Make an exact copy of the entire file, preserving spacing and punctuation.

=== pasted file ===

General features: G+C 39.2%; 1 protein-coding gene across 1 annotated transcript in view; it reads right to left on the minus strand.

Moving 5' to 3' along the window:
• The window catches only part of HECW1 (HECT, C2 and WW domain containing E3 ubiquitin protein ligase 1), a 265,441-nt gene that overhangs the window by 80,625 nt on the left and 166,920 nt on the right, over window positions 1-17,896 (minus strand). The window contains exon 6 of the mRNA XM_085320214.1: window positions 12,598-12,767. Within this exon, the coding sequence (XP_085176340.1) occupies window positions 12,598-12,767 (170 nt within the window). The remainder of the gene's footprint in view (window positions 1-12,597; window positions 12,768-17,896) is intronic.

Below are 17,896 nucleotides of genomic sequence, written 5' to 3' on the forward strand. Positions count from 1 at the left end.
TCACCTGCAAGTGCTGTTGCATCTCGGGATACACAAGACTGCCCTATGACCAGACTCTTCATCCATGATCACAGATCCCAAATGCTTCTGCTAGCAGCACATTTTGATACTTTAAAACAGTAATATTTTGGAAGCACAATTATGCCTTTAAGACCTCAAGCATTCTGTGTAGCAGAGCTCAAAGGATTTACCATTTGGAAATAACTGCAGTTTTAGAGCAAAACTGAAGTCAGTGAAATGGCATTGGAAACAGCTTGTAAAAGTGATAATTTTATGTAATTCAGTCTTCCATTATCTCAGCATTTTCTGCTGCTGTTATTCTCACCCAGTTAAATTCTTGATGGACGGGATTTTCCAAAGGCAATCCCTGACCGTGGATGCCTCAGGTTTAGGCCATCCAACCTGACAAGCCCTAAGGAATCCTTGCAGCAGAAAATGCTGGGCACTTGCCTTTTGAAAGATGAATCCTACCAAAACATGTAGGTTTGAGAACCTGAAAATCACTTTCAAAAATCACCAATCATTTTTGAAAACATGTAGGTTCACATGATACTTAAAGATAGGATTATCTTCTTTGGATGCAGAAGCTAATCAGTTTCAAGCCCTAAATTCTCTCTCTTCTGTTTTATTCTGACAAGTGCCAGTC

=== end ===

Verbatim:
General features: G+C 39.2%; 1 protein-coding gene across 1 annotated transcript in view; it reads right to left on the minus strand.

Moving 5' to 3' along the window:
• The window catches only part of HECW1 (HECT, C2 and WW domain containing E3 ubiquitin protein ligase 1), a 265,441-nt gene that overhangs the window by 80,625 nt on the left and 166,920 nt on the right, over window positions 1-17,896 (minus strand). The window contains exon 6 of the mRNA XM_085320214.1: window positions 12,598-12,767. Within this exon, the coding sequence (XP_085176340.1) occupies window positions 12,598-12,767 (170 nt within the window). The remainder of the gene's footprint in view (window positions 1-12,597; window positions 12,768-17,896) is intronic.

Below are 17,896 nucleotides of genomic sequence, written 5' to 3' on the forward strand. Positions count from 1 at the left end.
TCACCTGCAAGTGCTGTTGCATCTCGGGATACACAAGACTGCCCTATGACCAGACTCTTCATCCATGATCACAGATCCCAAATGCTTCTGCTAGCAGCACATTTTGATACTTTAAAACAGTAATATTTTGGAAGCACAATTATGCCTTTAAGACCTCAAGCATTCTGTGTAGCAGAGCTCAAAGGATTTACCATTTGGAAATAACTGCAGTTTTAGAGCAAAACTGAAGTCAGTGAAATGGCATTGGAAACAGCTTGTAAAAGTGATAATTTTATGTAATTCAGTCTTCCATTATCTCAGCATTTTCTGCTGCTGTTATTCTCACCCAGTTAAATTCTTGATGGACGGGATTTTCCAAAGGCAATCCCTGACCGTGGATGCCTCAGGTTTAGGCCATCCAACCTGACAAGCCCTAAGGAATCCTTGCAGCAGAAAATGCTGGGCACTTGCCTTTTGAAAGATGAATCCTACCAAAACATGTAGGTTTGAGAACCTGAAAATCACTTTCAAAAATCACCAATCATTTTTGAAAACATGTAGGTTCACATGATACTTAAAGATAGGATTATCTTCTTTGGATGCAGAAGCTAATCAGTTTCAAGCCCTAAATTCTCTCTCTTCTGTTTTATTCTGACAAGTGCCAGTC